R Tutorial

# Arithmetic Operations in R Programming

Basic arithmetic operations in R encompass fundamental mathematical computations that can be applied to numeric data. These operations include addition, subtraction, multiplication, division, and exponentiation. R employs these operations for scalar values, vectors, matrices, and more complex data structures.

The addition operator is +. It is used to add two or more numbers together. For example, the following code adds the numbers 1 and 2 together and stores the result in the variable sum:

sum <- 1 + 2 #3

## Subtraction

The subtraction operator is -. It is used to subtract two numbers from each other. For example, the following code subtracts the number 2 from the number 5 and stores the result in the variable difference:

difference <- 5 - 2 #3

## Multiplication

The multiplication operator is *. It is used to multiply two or more numbers together. For example, the following code multiplies the numbers 2 and 3 together and stores the result in the variable product:

product <- 2 * 3 #6

## Division

The division operator is /. It is used to divide one number by another. For example, the following code divides the number 10 by the number 2 and stores the result in the variable quotient:

quotient <- 10 / 2 #5

## Exponentiation

The exponentiation operator is ^ . It is used to raise one number to the power of another number. For example, the following code raises the number 2 to the power of 3 and stores the result in the variable power:

power <- 2^3 #8

## Modulus

The modulus operator is %%. is used to find the remainder when one number is divided by another number. For example, the following code finds the remainder when the number 10 is divided by the number 3 and stores the result in the variable remainder:

remainder <- 10 %% 3 #1

## Vector arithmetic

The basic arithmetic operations that can be performed on vectors are the same as the basic arithmetic operations that can be performed on numbers. However, when you perform arithmetic operations on vectors, the operations are performed element-wise. This means that the operation is performed on each element of the vector, and the result is a new vector with the same length as the original vectors.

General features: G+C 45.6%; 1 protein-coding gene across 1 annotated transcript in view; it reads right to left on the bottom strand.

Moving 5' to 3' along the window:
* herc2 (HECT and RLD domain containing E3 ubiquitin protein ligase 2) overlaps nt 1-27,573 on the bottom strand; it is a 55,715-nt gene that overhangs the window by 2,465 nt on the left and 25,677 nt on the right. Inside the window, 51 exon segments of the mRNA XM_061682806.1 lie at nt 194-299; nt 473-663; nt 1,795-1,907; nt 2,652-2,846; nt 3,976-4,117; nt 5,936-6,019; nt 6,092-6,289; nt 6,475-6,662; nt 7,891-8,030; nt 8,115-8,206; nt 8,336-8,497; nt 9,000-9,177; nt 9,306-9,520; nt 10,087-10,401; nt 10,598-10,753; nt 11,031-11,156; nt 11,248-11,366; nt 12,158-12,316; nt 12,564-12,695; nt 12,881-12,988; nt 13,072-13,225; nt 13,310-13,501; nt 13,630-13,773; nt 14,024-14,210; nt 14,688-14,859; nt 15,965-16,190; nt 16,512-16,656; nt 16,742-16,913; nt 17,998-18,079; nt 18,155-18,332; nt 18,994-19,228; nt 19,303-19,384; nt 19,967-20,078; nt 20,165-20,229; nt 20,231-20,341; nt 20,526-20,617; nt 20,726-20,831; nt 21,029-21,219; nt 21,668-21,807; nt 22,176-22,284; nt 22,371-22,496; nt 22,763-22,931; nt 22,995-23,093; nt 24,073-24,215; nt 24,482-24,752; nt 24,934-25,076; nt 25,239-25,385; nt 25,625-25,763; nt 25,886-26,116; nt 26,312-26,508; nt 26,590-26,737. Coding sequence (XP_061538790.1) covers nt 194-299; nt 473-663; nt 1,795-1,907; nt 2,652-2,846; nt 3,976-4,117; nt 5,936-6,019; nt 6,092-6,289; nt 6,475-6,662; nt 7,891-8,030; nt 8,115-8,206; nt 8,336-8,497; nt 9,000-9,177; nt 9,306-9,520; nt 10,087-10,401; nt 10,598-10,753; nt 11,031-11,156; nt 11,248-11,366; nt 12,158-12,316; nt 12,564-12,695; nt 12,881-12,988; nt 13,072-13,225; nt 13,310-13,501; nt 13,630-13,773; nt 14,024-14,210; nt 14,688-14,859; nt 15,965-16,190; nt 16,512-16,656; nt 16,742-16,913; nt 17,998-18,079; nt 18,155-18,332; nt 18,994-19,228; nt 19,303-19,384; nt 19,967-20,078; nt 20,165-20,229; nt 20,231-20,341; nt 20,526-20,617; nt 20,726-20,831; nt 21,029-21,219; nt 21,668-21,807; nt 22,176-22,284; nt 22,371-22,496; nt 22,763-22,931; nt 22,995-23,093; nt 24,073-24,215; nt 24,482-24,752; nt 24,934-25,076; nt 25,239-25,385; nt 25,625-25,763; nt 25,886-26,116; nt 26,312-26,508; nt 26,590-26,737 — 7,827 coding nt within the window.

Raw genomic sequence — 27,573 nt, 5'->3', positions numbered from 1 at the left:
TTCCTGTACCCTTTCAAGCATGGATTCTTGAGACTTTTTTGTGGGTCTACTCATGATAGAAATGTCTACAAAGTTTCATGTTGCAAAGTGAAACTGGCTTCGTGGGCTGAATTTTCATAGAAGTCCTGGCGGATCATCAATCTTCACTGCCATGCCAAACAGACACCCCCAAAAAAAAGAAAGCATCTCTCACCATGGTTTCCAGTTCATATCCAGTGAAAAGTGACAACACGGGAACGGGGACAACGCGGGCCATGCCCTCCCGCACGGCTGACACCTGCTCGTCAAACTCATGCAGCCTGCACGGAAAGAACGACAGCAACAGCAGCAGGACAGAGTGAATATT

vector_a <- c(1, 2, 3, 4, 5) vector_b <- c(6, 7, 8, 9, 10) vector_sum <- vector_a + vector_b #7 9 11 13 15

## Matrix arithmetic

Matrix arithmetic is a powerful tool that can be used to perform calculations on matrices in R. Matrices are two-dimensional arrays of data, and they can contain any type of data, such as numbers, strings, logical values, or even other matrices.

matrix_a <- matrix(c(1, 2, 3, 4, 5, 6), nrow = 2, ncol = 3) matrix_b <- matrix(c(7, 8, 9, 10, 11, 12), nrow = 2, ncol = 3) matrix_sum <- matrix_a + matrix_b #Output: [,1] [,2] [,3] [1,] 8 10 12 [2,] 13 14 15

Additionally, R supports other arithmetic functions, such as calculating square roots using sqrt(), absolute values using abs(), logarithms using log(), and exponentials using exp().

sqrt_result <- sqrt(25) # 5 absolute_value <- abs(-10) # 10 log_result <- log(100) # 4.60517 exp_result <- exp(2) # 7.389056
Points to remember:
1. The order of operations in R is the same as the order of operations in mathematics.
2. Arithmetic operations are performed from left to right, unless there are parentheses to indicate otherwise.
3. Parentheses can be used to group expressions together and change the order of operations.
4. It is a good practice to use parentheses to make your code more readable and easier to debug.

### Conclusion

Basic arithmetic operations in R encompass addition, subtraction, multiplication, division, and exponentiation, which can be applied to numeric values, vectors, and matrices. These operations allow for fundamental mathematical computations and data manipulation within the language, enabling versatile numerical analyses.